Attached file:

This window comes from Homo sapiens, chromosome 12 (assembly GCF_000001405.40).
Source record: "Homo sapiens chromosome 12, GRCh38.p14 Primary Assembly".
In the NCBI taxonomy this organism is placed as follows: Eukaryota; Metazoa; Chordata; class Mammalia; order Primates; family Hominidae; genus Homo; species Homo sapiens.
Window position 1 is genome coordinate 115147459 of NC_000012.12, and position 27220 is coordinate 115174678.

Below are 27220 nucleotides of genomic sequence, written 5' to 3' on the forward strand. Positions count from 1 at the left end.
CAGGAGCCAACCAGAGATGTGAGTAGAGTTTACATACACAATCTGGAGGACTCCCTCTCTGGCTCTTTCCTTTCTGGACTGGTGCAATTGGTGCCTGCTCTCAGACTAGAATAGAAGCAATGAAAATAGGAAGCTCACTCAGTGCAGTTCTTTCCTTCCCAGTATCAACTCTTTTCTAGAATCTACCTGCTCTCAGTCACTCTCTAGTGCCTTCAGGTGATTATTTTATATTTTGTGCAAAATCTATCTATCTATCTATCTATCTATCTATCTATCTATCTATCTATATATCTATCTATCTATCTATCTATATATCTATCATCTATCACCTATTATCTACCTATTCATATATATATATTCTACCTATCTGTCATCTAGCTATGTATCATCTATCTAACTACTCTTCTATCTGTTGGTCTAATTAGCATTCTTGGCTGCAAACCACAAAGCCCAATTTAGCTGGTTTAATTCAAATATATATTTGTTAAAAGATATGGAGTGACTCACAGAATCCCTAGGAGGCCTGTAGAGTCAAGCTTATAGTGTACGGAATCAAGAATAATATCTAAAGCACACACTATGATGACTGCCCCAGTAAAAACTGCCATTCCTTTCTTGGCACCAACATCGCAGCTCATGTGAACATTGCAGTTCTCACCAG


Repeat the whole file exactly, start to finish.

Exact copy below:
This window comes from Homo sapiens, chromosome 12 (assembly GCF_000001405.40).
Source record: "Homo sapiens chromosome 12, GRCh38.p14 Primary Assembly".
In the NCBI taxonomy this organism is placed as follows: Eukaryota; Metazoa; Chordata; class Mammalia; order Primates; family Hominidae; genus Homo; species Homo sapiens.
Window position 1 is genome coordinate 115147459 of NC_000012.12, and position 27220 is coordinate 115174678.

Below are 27220 nucleotides of genomic sequence, written 5' to 3' on the forward strand. Positions count from 1 at the left end.
CAGGAGCCAACCAGAGATGTGAGTAGAGTTTACATACACAATCTGGAGGACTCCCTCTCTGGCTCTTTCCTTTCTGGACTGGTGCAATTGGTGCCTGCTCTCAGACTAGAATAGAAGCAATGAAAATAGGAAGCTCACTCAGTGCAGTTCTTTCCTTCCCAGTATCAACTCTTTTCTAGAATCTACCTGCTCTCAGTCACTCTCTAGTGCCTTCAGGTGATTATTTTATATTTTGTGCAAAATCTATCTATCTATCTATCTATCTATCTATCTATCTATCTATCTATATATCTATCTATCTATCTATCTATATATCTATCATCTATCACCTATTATCTACCTATTCATATATATATATTCTACCTATCTGTCATCTAGCTATGTATCATCTATCTAACTACTCTTCTATCTGTTGGTCTAATTAGCATTCTTGGCTGCAAACCACAAAGCCCAATTTAGCTGGTTTAATTCAAATATATATTTGTTAAAAGATATGGAGTGACTCACAGAATCCCTAGGAGGCCTGTAGAGTCAAGCTTATAGTGTACGGAATCAAGAATAATATCTAAAGCACACACTATGATGACTGCCCCAGTAAAAACTGCCATTCCTTTCTTGGCACCAACATCGCAGCTCATGTGAACATTGCAGTTCTCACCAG